Studies on men and masculinity focus on men’s identities and values, and on the normative, accepted cultural practice of being a man in a specific context. This research field has contributed significantly to gender studies and has produced new knowledge, which is useful for the social sciences in general, for instance in terms of understanding processes of social differentiation and political values. Theoretically, studies on men and masculinities have been dominated by the theory of hegemonic masculinity and a focus on patriarchal power structures. The article introduces an intersectional approach as a fruitful alternative in studies of the complexities and ambiguities of gendered identities, inequalities and power structures. The intersectional argument is illustrated by two empirical examples: 1) men as the extreme gender at the top and bottom of society, and 2) new masculinity ideals.
T.H. Marshall’s understanding of citizenship from 1950 continues to be reworked and expanded, for example with the concept of intimate citizenship. In general, the term refers to having or not having control over one’s body, feelings, relationships and identities. Intertwining the concepts of intersectionality (i.e., identifying interlocking systems of power/social stratification) and intimate citizenship offers a strong analytical approach to key challenges facing late-modern Danish society in relation to citizens’ personal and intimate lives. This applies to, e.g., violence against women in ethnic minority families, the living conditions of minority ethnic LGBT people and the rights of intersexed people. Thus, the claim to full citizenship also includes equality and sexual rights. Moreover, as the intersectional analytical approach is under continuous development, we wish to emphasize the need for more intersectionality-inspired analyses of everyday lives and practices.
To what extent do the Norwegian elite and the population at large differ in their views on immigration and gender equality? The article analyzes data from the Norwegian Leadership Survey 2015, conducted among the holders of top positions in ten sectors in Norwegian society, and compares elite attitudes to attitudes in the Norwegian population. We find a considerable distance between elite and population, but immigration is more polarizing than gender equality. The findings are discussed in light of recent comparative research on populism and the growing resistance to liberal and post-material values, as well as literature on gender equality as a “Nordic value”.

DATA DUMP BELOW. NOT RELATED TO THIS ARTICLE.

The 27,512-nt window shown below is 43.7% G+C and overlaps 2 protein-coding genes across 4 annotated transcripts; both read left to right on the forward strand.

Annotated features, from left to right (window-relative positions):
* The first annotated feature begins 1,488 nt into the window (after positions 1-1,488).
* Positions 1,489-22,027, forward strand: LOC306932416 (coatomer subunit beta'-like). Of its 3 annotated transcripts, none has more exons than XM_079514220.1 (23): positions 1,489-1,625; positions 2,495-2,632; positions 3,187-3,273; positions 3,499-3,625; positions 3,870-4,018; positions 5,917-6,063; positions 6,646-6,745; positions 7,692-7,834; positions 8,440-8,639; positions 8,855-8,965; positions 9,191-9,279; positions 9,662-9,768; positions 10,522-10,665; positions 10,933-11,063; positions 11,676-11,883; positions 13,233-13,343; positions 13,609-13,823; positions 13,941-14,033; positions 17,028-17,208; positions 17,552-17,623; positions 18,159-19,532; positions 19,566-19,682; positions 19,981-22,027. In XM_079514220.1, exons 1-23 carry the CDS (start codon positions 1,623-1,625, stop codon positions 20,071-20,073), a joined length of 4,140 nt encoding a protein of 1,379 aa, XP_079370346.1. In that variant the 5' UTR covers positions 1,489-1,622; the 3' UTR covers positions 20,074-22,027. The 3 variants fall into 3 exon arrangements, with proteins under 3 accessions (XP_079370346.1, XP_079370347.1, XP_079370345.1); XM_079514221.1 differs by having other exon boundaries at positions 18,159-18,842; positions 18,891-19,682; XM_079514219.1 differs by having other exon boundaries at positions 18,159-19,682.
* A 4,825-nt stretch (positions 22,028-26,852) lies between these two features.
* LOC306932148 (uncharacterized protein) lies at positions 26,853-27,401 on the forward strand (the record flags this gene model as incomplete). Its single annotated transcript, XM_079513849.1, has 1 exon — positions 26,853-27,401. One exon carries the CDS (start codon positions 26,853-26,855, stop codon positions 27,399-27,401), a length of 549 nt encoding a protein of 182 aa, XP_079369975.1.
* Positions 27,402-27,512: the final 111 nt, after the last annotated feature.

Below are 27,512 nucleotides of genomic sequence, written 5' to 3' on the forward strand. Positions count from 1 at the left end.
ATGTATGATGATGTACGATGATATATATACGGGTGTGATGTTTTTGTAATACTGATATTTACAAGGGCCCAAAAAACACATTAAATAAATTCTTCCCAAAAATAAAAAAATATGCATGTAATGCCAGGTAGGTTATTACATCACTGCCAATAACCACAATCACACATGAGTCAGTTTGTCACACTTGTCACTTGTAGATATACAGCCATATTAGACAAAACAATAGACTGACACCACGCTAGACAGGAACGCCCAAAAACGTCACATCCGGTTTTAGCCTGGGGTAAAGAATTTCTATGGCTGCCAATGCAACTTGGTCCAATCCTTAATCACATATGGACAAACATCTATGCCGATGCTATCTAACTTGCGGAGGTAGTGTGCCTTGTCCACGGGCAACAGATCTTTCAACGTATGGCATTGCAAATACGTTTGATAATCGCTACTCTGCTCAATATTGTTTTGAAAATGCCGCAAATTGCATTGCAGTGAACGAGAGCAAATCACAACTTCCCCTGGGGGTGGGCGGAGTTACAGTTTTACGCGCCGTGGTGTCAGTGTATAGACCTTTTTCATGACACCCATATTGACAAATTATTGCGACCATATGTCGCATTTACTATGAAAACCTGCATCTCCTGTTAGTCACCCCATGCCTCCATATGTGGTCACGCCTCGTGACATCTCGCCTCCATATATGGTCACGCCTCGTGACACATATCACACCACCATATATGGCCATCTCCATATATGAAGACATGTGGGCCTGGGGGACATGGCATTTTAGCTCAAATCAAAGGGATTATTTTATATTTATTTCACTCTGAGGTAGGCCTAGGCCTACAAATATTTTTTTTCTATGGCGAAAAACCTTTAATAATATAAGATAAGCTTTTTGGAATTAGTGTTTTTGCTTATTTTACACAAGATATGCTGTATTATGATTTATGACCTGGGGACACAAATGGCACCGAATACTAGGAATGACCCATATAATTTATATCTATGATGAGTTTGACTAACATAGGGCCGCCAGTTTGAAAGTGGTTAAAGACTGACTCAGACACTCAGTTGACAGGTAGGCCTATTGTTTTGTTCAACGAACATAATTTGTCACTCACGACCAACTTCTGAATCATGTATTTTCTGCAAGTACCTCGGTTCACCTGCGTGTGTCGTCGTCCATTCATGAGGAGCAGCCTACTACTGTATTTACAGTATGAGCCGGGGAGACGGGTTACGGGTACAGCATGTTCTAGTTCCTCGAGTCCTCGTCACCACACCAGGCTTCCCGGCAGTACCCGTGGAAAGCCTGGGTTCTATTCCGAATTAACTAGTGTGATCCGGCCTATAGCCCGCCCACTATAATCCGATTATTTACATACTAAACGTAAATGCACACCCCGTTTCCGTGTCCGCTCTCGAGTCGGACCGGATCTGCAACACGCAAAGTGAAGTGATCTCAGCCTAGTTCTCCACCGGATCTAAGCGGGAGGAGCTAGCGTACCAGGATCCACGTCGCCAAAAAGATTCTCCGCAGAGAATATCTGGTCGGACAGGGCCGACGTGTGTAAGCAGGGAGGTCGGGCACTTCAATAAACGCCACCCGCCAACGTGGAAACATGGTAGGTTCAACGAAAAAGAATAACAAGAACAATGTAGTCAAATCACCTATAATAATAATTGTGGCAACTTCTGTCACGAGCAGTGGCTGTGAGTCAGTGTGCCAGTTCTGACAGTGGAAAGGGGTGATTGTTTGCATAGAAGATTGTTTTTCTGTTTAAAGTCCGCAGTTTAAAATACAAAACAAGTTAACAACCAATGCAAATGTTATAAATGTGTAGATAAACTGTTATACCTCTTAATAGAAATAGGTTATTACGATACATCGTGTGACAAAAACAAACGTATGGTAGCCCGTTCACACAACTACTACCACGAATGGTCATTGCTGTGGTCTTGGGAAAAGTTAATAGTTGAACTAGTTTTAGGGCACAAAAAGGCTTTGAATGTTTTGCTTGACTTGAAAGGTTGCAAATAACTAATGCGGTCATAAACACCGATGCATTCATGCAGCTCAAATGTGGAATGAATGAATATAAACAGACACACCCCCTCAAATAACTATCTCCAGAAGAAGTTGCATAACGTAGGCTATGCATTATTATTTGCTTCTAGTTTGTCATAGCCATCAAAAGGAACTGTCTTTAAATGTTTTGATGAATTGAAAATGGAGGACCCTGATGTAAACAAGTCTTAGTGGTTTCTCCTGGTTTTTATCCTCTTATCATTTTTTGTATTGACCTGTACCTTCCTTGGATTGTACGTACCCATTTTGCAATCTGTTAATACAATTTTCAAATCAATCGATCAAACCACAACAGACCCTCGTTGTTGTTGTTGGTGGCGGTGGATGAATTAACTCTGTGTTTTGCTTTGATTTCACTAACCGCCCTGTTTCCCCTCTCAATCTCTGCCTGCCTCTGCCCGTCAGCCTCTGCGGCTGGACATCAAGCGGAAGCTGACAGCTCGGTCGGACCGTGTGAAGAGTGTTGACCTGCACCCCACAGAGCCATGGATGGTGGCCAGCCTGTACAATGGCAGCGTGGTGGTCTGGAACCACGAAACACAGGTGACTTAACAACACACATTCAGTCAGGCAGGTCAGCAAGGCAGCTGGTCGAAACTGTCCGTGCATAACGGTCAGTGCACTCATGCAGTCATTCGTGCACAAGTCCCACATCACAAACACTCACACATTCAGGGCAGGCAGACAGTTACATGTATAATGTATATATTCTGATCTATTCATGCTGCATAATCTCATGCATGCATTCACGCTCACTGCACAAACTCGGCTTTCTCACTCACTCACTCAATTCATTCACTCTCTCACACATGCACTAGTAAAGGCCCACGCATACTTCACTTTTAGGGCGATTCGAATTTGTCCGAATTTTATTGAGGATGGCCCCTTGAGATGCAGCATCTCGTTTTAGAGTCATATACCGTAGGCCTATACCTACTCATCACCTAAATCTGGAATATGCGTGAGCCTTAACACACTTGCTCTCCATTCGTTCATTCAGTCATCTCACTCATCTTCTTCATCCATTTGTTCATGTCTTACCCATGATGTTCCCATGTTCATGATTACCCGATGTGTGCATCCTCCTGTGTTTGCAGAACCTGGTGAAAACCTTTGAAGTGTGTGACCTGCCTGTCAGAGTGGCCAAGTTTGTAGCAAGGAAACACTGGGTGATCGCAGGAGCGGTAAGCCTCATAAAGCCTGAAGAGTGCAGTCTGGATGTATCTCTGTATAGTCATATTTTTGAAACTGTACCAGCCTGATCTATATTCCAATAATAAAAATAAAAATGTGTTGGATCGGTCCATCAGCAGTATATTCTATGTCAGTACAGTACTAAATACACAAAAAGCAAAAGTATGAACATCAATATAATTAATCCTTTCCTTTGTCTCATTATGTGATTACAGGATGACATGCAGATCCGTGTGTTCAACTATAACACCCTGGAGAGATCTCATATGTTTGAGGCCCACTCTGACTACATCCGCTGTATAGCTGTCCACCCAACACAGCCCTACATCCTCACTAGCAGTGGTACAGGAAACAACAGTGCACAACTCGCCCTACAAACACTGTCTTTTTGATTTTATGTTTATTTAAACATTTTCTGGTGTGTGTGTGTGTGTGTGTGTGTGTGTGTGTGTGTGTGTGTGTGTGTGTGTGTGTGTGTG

Elderly care is at the top of the political agenda nationally and globally due to changing demography, declining fertility rates, increasing labor market participation rates of women and the financial crisis. Elderly care has been theorized successfully within feminist care theory. However, changing societal and political conditions in the Nordic welfare regime such as professionalizing, late modernizing, degendering and neoliberalizing indicate the inadequacy of this theoretical framework. In critical dialogue with – and extension of – the feminist theory of care, I argue in favor of introducing new analytical concepts from philosophy and political science such as assemblage, relatedness, logics, multilevel governance and transnational discourses. These concepts are elaborated in view of the contemporary (human) condition.
International studies have found a gender difference in student evaluations where female teachers are evaluated lower than their male colleagues. This article investigates whether this is also the case in the Danish context. The article draws on evaluations from Aarhus BSS where a common procedure is in place for evaluating all teaching across study programs with varying gender composition of students and teachers. The material includes almost 30,000 student evaluations of more than 1,000 different teachers. Rather than a general gender bias, the analysis finds a relation between the composition of teachers, student gender and the evaluation of teachers of different gender.
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